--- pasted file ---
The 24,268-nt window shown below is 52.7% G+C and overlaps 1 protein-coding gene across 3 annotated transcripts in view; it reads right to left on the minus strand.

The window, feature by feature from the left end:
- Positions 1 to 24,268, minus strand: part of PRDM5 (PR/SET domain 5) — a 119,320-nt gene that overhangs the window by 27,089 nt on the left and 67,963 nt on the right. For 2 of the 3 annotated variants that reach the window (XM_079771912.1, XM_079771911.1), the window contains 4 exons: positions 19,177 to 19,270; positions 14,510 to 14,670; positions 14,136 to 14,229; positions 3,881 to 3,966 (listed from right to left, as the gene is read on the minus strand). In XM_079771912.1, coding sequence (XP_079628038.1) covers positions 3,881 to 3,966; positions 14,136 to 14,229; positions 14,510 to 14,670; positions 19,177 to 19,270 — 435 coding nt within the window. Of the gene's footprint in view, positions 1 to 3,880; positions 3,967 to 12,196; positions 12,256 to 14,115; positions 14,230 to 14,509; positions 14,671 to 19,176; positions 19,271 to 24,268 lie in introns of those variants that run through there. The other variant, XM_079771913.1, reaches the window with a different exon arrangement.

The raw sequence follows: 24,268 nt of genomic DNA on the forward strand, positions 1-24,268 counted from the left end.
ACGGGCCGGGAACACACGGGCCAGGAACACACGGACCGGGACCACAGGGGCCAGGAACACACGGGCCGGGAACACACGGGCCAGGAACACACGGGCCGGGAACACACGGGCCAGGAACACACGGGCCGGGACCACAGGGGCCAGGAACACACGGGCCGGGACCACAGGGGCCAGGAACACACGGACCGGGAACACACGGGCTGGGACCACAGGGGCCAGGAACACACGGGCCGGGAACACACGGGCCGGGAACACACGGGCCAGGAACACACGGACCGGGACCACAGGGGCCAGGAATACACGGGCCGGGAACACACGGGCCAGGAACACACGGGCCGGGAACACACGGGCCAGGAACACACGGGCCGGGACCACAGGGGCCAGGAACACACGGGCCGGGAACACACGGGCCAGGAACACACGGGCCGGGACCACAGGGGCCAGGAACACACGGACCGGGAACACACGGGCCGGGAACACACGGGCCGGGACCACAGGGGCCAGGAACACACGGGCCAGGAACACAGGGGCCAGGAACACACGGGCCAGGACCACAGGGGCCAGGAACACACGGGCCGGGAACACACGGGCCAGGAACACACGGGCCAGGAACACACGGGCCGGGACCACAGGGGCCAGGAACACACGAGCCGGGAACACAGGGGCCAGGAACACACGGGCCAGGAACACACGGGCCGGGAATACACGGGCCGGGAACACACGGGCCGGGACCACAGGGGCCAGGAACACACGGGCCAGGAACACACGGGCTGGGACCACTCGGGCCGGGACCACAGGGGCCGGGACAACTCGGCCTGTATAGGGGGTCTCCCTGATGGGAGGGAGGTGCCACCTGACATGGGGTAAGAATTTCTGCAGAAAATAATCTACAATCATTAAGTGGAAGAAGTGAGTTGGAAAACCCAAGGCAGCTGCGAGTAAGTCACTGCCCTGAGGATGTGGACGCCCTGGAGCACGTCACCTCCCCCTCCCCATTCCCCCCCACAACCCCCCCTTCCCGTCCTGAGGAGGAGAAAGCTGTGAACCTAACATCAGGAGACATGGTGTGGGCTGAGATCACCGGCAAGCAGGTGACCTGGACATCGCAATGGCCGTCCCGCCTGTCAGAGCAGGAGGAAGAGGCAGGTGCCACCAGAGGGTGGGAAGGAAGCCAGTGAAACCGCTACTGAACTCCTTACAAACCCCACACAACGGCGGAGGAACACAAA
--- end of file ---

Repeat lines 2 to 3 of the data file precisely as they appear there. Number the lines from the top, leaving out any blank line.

The window, feature by feature from the left end:
- Positions 1 to 24,268, minus strand: part of PRDM5 (PR/SET domain 5) — a 119,320-nt gene that overhangs the window by 27,089 nt on the left and 67,963 nt on the right. For 2 of the 3 annotated variants that reach the window (XM_079771912.1, XM_079771911.1), the window contains 4 exons: positions 19,177 to 19,270; positions 14,510 to 14,670; positions 14,136 to 14,229; positions 3,881 to 3,966 (listed from right to left, as the gene is read on the minus strand). In XM_079771912.1, coding sequence (XP_079628038.1) covers positions 3,881 to 3,966; positions 14,136 to 14,229; positions 14,510 to 14,670; positions 19,177 to 19,270 — 435 coding nt within the window. Of the gene's footprint in view, positions 1 to 3,880; positions 3,967 to 12,196; positions 12,256 to 14,115; positions 14,230 to 14,509; positions 14,671 to 19,176; positions 19,271 to 24,268 lie in introns of those variants that run through there. The other variant, XM_079771913.1, reaches the window with a different exon arrangement.